More than Meets the Shut-eye

Sleep deprivation poses both short-term and long-term threats to one’s health and wellbeing

DOZING OFF Losing sleep, no matter what amount, has an effect in the classroom, drawing your attention away or even causing you to fall asleep in class. Photo by Emily

“It’s different every day. I don’t have a normal sleeping schedule,” she said. “There’s really not a common thread.”

But Christina isn’t the only Hockaday student who suffers from lack of sleep. According to Leon Rosenthal, M.D., a sleep specialist at Sleep Medicine Associates of Texas, although “everyone needs a different amount [of sleep],” a teenager should aim for about eight to ten hours of sleep each night.

In a survey of 98 Upper School students, approximately 93 percent reported that they sleep less than what is recommended, and 59 percent said that they would sacrifice sleep for academic and social reasons.

A lack of sleep stems from a number of causes, some of which are biological and involuntary. Hockaday students with these sleep problems sometimes approach Dr. Margaret Morse, Upper School Counselor, for advice.

“I’ve had some people come in and say, ‘I can’t fall asleep’ or ‘I wake up and can’t go back to sleep,’” Morse said.

Similarly, Rosenthal said he often sees patients who suffer from insomnia, or the inability to fall asleep.

However, sleep deprivation is almost always a conscious choice for students.

“It’s mostly because I procrastinate,” Christina admitted. “And then I start my homework at one in the morning. I’ll do anything to not do my homework.”

She often takes naps for boosts of energy and to catch up on loss of sleep from the night before. Morse, however, advises adolescents against sleeping at various times at periodic intervals throughout the day.

“The two or four-hour nap is messing up your sleep cycle,” she said. “You’ll get the deep restorative sleep so that you won’t feel tired when you wake up, but what you’ve missed is all the REM sleep, where all the memories and learning get consolidated.”

Many times, students will feel pressured to stay up later to finish school assignments, meet deadlines or complete other responsibilities. During times of exams or other stressful periods, they are especially prone to sleep deprivation.

After all, “most things don’t start when our biological clocks want to start,” Rosenthal said.

Those in rigorous academic environments often experience sleep deficiency, and some Hockaday students cite lack of sleep as part of the school’s culture.

“No one gets eight hours of sleep here,” junior Katherine said.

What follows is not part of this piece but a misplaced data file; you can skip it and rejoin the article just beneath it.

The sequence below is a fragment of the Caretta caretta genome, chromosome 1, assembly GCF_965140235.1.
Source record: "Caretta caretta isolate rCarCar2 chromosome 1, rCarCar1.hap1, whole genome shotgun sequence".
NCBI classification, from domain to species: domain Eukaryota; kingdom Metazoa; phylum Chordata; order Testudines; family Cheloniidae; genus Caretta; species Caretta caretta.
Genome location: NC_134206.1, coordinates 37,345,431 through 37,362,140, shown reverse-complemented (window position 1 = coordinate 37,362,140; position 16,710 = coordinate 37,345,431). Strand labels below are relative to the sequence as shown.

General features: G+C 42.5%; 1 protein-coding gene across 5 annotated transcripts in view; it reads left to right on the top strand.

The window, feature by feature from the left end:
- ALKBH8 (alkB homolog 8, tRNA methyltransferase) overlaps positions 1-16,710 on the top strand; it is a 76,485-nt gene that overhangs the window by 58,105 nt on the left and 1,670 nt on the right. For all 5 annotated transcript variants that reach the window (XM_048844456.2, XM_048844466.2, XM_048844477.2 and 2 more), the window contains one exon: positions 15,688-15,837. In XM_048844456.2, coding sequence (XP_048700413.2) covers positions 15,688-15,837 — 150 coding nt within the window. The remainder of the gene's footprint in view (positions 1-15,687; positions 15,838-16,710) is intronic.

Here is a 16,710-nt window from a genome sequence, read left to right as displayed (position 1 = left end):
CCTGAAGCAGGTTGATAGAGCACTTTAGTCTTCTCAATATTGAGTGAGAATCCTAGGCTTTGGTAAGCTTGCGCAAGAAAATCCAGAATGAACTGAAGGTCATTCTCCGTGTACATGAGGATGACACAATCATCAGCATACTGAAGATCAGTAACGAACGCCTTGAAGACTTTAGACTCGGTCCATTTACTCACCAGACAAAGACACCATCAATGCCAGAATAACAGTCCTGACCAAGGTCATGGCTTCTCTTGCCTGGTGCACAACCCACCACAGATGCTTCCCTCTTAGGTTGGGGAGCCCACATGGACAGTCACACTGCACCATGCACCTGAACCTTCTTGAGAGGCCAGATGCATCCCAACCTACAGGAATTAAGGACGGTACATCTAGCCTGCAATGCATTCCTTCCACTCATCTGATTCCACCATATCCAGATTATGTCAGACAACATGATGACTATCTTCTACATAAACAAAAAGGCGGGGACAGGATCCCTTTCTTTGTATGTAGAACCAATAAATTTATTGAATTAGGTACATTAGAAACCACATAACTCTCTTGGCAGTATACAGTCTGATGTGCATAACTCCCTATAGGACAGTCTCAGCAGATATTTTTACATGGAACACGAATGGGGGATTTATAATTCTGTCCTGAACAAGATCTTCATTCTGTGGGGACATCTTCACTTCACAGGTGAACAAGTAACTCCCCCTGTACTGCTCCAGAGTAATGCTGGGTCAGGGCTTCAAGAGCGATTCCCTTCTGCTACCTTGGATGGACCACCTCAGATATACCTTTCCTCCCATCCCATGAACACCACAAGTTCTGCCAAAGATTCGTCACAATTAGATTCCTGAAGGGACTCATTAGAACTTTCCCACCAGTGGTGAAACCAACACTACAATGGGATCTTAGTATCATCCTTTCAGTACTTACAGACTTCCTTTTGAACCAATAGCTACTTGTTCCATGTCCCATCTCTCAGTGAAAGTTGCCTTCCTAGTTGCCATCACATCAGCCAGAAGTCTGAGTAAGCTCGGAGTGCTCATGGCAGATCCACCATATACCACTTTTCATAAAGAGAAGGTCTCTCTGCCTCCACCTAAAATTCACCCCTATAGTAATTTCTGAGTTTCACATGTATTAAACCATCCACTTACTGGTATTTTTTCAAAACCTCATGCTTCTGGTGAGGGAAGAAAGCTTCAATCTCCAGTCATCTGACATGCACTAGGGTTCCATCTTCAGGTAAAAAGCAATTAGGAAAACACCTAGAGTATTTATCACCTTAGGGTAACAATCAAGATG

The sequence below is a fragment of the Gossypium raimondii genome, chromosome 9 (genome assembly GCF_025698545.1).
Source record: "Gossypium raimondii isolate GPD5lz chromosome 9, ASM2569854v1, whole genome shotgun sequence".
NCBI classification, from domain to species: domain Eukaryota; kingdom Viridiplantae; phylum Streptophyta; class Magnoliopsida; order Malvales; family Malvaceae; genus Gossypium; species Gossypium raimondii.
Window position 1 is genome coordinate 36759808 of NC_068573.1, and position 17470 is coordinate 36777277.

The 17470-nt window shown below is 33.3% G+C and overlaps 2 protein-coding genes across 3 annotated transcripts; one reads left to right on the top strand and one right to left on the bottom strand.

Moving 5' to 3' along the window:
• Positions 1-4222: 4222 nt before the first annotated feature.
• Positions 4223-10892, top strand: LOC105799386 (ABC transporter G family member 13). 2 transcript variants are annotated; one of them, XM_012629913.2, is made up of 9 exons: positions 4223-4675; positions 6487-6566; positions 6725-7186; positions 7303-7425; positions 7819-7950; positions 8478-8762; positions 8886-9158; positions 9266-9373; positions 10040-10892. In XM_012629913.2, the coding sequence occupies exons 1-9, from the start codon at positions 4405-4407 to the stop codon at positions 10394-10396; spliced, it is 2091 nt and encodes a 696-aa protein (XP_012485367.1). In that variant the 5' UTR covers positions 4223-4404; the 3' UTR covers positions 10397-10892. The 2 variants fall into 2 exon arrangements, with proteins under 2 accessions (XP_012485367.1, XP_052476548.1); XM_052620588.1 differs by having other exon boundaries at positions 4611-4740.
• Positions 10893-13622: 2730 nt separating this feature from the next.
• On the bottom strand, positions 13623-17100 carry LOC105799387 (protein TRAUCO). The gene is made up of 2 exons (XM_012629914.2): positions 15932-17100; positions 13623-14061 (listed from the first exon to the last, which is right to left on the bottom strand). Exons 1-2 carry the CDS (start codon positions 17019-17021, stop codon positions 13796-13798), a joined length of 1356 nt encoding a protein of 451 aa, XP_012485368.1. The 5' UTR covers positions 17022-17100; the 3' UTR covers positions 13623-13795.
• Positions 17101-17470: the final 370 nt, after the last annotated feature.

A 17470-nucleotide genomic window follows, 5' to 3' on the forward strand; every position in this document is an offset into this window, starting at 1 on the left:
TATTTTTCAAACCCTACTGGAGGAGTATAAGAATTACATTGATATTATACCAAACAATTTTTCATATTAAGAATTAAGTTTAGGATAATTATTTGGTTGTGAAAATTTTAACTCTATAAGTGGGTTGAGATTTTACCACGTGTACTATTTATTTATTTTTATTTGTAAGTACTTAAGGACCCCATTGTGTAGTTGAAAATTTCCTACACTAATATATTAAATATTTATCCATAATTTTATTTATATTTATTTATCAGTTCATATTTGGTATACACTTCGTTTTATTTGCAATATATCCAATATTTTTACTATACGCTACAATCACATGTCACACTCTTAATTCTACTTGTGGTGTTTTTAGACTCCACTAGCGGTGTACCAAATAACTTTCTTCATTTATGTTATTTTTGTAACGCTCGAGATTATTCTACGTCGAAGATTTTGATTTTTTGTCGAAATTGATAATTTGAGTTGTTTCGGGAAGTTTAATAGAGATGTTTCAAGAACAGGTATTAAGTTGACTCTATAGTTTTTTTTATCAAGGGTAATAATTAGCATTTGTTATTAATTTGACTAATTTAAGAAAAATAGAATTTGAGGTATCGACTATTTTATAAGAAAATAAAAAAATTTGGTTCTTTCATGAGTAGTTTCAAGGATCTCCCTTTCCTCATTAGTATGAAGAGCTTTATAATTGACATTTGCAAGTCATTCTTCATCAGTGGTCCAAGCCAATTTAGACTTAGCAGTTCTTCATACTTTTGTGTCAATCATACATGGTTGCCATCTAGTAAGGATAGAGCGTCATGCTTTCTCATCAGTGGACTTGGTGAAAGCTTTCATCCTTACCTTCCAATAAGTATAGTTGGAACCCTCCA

Morse, however, recommended that students, when faced with finishing homework and obtaining a sufficient amount of sleep, should opt for sleep. While noting the pattern in Hockaday students to “sacrifice their health for grades,” she said that “at some point, an all-nighter really won’t benefit.”

But Morse said she is not as worried about the occasional all-nighter as she is about the long term consequences that may occur as the result of prolonged lack of sleep. According to her, depression is sometimes linked to sleep deprivation.

“You’re irritable, you’re cranky, you’re sad, you can’t concentrate,” she said. “Sleep deprivation can look a lot like depression.”

Rosenthal identified a subset of people who suffer from insomnia, when not treated properly, has been shown to have higher rates of depression. Sleep allows the body to repair and produce new cells and support the immune system, Morse explained. In order for one to obtain the benefits that sleep provides, she must undergo the four levels of sleep that vary in depth and length and alternate during each sleep cycle.

A major function of sleep, according to Rosenthal, is the release of growth hormones, especially critical for developing teenagers.

“There is evidence that people who don’t get enough sleep don’t learn as people who sleep well and have higher rates of obesity.”

Among the stages, Stage IV, the deepest level of the four, and rapid eye movement (REM) are the most important. People who receive only a few hours of sleep will most likely reach Stage IV deep sleep but lose the majority of the REM sleep that is crucial for information retention and storage.

Additionally, sleep deprivation can result in drastic behavioral changes. Ninety-two percent of Upper School students notice a change in either themselves or in others.

“Whenever I pull all nighters, I’m just in the worst mood ever the next day,” Christina said. “Every single time I’ve pulled an all nighter, I’ve had a mental breakdown the next day.”

With all the crucial benefits sleep provides, Rosenthal urges students to rectify any problems they may have with sleep.

“Like everything else you do with a teenage life, prioritize,” he said. “People should be able to manage their sleep schedules.”